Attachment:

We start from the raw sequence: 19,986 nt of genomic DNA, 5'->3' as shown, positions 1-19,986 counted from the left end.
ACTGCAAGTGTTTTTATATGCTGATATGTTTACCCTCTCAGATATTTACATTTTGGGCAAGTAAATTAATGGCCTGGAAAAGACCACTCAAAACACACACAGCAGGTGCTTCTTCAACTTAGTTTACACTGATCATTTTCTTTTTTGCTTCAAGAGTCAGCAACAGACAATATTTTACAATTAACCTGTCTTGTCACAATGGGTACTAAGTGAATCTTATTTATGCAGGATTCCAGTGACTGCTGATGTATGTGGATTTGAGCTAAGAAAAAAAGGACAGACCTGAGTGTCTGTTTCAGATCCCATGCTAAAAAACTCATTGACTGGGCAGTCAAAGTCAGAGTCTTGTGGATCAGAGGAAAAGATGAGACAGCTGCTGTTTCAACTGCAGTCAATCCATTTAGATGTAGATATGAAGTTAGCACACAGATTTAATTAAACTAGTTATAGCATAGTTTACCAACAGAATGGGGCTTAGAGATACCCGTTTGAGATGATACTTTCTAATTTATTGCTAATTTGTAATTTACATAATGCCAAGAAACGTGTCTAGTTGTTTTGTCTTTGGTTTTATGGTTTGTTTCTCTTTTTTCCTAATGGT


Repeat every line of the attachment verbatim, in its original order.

We start from the raw sequence: 19,986 nt of genomic DNA, 5'->3' as shown, positions 1-19,986 counted from the left end.
ACTGCAAGTGTTTTTATATGCTGATATGTTTACCCTCTCAGATATTTACATTTTGGGCAAGTAAATTAATGGCCTGGAAAAGACCACTCAAAACACACACAGCAGGTGCTTCTTCAACTTAGTTTACACTGATCATTTTCTTTTTTGCTTCAAGAGTCAGCAACAGACAATATTTTACAATTAACCTGTCTTGTCACAATGGGTACTAAGTGAATCTTATTTATGCAGGATTCCAGTGACTGCTGATGTATGTGGATTTGAGCTAAGAAAAAAAGGACAGACCTGAGTGTCTGTTTCAGATCCCATGCTAAAAAACTCATTGACTGGGCAGTCAAAGTCAGAGTCTTGTGGATCAGAGGAAAAGATGAGACAGCTGCTGTTTCAACTGCAGTCAATCCATTTAGATGTAGATATGAAGTTAGCACACAGATTTAATTAAACTAGTTATAGCATAGTTTACCAACAGAATGGGGCTTAGAGATACCCGTTTGAGATGATACTTTCTAATTTATTGCTAATTTGTAATTTACATAATGCCAAGAAACGTGTCTAGTTGTTTTGTCTTTGGTTTTATGGTTTGTTTCTCTTTTTTCCTAATGGT